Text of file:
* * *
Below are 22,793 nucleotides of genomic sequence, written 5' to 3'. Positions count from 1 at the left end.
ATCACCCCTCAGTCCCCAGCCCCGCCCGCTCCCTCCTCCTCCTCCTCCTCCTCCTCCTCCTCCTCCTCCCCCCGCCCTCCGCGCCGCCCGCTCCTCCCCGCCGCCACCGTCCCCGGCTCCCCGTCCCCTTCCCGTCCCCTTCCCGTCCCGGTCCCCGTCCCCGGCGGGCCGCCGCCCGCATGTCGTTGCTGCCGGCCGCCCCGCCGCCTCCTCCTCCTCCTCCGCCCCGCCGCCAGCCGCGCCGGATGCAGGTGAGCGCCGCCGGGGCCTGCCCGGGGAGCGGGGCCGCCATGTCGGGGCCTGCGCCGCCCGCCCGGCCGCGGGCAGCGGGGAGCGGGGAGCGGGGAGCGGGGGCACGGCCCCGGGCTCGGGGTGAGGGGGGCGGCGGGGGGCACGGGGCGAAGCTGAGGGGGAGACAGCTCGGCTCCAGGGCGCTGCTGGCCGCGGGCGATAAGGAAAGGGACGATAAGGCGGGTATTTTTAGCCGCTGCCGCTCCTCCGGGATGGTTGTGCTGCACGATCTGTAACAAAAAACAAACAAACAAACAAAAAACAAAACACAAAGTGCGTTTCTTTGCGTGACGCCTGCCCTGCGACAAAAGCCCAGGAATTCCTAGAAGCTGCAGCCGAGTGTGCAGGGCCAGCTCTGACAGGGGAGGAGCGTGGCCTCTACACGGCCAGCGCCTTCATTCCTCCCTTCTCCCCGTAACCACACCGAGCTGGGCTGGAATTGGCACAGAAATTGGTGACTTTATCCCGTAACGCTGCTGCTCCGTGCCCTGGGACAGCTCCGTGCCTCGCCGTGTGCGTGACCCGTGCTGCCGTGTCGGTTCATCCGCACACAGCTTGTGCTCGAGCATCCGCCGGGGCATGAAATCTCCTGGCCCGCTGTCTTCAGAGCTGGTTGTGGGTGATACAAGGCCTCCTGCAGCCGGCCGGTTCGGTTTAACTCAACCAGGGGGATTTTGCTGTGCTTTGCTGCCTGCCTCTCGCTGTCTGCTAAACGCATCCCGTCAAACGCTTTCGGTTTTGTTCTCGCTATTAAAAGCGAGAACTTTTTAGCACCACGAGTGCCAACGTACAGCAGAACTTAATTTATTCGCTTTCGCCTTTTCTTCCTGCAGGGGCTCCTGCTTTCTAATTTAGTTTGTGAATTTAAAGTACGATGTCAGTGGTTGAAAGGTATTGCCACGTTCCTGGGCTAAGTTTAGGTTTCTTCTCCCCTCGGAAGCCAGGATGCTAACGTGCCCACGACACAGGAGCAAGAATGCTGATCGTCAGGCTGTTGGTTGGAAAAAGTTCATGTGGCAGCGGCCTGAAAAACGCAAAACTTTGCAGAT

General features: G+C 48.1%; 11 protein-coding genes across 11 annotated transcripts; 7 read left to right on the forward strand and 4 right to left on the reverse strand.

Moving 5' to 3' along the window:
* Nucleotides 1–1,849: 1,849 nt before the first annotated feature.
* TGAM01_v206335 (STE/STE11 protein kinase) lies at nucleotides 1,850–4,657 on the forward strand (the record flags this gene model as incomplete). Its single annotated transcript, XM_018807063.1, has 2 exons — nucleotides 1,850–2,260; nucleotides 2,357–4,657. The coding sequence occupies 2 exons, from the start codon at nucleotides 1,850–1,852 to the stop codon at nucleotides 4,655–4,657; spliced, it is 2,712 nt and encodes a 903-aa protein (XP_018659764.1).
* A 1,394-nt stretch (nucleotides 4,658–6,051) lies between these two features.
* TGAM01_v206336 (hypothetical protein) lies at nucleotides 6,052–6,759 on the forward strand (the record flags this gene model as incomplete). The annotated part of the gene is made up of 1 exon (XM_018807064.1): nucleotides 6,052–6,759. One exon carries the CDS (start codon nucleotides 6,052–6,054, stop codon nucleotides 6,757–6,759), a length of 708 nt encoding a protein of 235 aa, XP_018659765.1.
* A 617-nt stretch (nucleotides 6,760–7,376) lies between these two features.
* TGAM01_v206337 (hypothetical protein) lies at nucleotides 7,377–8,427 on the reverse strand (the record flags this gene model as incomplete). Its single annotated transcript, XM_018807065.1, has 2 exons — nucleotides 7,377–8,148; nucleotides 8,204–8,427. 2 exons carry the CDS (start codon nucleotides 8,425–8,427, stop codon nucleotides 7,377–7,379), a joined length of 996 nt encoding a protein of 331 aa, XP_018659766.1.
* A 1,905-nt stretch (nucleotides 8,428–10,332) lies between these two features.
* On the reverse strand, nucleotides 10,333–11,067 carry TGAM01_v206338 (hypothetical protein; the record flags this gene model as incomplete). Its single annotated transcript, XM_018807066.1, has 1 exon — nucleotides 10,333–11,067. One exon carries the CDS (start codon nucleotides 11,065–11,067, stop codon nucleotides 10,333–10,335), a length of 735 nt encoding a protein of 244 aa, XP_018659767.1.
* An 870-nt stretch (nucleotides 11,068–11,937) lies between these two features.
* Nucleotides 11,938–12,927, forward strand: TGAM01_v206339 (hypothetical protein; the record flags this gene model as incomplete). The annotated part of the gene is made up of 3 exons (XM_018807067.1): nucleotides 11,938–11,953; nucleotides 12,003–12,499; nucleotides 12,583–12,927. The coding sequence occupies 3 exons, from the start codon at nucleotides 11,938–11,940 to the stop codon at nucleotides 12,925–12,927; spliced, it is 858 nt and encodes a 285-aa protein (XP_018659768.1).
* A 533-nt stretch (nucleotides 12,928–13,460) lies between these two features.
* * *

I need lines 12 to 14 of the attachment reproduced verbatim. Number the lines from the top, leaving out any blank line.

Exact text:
* On the reverse strand, nucleotides 10,333–11,067 carry TGAM01_v206338 (hypothetical protein; the record flags this gene model as incomplete). Its single annotated transcript, XM_018807066.1, has 1 exon — nucleotides 10,333–11,067. One exon carries the CDS (start codon nucleotides 11,065–11,067, stop codon nucleotides 10,333–10,335), a length of 735 nt encoding a protein of 244 aa, XP_018659767.1.
* An 870-nt stretch (nucleotides 11,068–11,937) lies between these two features.
* Nucleotides 11,938–12,927, forward strand: TGAM01_v206339 (hypothetical protein; the record flags this gene model as incomplete). The annotated part of the gene is made up of 3 exons (XM_018807067.1): nucleotides 11,938–11,953; nucleotides 12,003–12,499; nucleotides 12,583–12,927. The coding sequence occupies 3 exons, from the start codon at nucleotides 11,938–11,940 to the stop codon at nucleotides 12,925–12,927; spliced, it is 858 nt and encodes a 285-aa protein (XP_018659768.1).